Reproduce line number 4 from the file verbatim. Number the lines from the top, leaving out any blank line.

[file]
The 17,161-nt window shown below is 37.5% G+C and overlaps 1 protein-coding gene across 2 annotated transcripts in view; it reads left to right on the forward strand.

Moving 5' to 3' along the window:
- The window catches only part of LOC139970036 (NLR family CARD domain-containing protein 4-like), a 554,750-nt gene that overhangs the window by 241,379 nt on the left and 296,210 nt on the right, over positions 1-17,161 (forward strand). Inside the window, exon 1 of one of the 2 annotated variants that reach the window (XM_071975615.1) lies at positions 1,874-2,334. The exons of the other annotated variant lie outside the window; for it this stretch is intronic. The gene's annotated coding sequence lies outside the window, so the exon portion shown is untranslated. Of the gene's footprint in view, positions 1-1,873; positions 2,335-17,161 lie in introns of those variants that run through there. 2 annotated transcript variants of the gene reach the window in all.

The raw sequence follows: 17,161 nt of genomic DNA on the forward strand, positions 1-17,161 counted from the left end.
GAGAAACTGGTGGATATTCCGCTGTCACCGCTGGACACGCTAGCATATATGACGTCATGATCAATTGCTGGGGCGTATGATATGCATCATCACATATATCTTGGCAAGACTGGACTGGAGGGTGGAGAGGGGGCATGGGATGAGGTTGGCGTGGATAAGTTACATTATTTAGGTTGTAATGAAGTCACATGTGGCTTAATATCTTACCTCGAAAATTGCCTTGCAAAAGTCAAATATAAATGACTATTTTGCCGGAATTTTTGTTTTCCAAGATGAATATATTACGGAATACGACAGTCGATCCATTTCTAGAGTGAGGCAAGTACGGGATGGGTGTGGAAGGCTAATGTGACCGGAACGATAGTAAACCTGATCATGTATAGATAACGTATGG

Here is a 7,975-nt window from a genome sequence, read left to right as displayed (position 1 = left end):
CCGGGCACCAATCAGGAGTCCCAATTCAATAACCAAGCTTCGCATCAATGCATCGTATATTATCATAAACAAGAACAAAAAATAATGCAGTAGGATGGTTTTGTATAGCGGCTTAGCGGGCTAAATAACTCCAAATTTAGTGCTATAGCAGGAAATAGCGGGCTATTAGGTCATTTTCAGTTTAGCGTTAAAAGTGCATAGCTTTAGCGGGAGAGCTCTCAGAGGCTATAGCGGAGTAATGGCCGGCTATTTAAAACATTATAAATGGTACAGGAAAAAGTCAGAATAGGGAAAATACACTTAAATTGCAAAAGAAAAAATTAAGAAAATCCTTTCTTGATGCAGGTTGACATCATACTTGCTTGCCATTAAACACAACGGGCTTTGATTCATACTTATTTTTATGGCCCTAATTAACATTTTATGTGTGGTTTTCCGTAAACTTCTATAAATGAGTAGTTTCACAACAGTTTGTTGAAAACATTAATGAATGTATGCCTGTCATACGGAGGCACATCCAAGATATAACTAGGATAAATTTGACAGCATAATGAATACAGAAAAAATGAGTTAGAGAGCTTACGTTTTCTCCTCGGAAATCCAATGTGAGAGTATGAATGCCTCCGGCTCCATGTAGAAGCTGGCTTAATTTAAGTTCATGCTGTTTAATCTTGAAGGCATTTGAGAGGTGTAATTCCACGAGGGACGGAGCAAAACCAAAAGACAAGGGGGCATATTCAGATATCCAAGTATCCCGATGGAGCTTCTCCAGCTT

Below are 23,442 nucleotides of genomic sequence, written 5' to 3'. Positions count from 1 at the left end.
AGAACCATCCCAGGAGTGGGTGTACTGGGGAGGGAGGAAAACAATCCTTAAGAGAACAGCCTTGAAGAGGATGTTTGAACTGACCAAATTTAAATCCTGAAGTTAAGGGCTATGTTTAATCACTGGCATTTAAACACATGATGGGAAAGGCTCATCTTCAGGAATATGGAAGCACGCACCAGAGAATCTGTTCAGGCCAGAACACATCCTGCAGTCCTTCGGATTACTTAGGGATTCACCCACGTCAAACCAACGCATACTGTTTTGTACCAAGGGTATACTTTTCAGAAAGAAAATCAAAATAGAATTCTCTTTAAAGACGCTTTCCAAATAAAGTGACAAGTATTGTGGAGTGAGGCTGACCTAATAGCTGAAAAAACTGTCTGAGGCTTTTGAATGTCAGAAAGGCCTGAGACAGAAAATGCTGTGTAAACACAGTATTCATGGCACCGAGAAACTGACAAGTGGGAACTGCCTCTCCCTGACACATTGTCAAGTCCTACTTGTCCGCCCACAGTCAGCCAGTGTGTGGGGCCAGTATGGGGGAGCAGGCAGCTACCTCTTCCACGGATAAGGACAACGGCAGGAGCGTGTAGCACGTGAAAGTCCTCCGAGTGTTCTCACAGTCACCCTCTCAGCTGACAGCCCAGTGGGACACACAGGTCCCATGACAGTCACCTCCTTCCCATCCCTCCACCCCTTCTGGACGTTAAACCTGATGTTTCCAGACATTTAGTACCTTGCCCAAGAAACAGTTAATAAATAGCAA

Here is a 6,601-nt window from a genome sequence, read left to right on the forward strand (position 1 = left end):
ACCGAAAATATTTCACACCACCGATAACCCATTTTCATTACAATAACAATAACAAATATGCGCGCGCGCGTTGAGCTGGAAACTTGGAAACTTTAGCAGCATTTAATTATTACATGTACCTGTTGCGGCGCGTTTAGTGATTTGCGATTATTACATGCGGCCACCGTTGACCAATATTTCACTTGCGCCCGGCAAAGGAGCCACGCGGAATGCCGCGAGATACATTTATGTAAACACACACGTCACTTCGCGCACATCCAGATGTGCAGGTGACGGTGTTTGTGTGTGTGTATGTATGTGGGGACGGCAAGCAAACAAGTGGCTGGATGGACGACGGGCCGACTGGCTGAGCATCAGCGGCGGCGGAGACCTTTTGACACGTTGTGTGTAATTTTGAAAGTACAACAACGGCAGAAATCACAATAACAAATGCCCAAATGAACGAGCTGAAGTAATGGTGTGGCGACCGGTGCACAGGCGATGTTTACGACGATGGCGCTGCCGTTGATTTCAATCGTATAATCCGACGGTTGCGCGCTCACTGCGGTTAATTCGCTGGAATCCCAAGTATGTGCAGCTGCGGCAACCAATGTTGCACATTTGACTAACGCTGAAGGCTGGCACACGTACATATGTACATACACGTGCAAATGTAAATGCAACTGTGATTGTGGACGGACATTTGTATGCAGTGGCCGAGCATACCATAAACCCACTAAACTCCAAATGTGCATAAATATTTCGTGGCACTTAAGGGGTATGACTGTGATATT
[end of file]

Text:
The raw sequence follows: 17,161 nt of genomic DNA on the forward strand, positions 1-17,161 counted from the left end.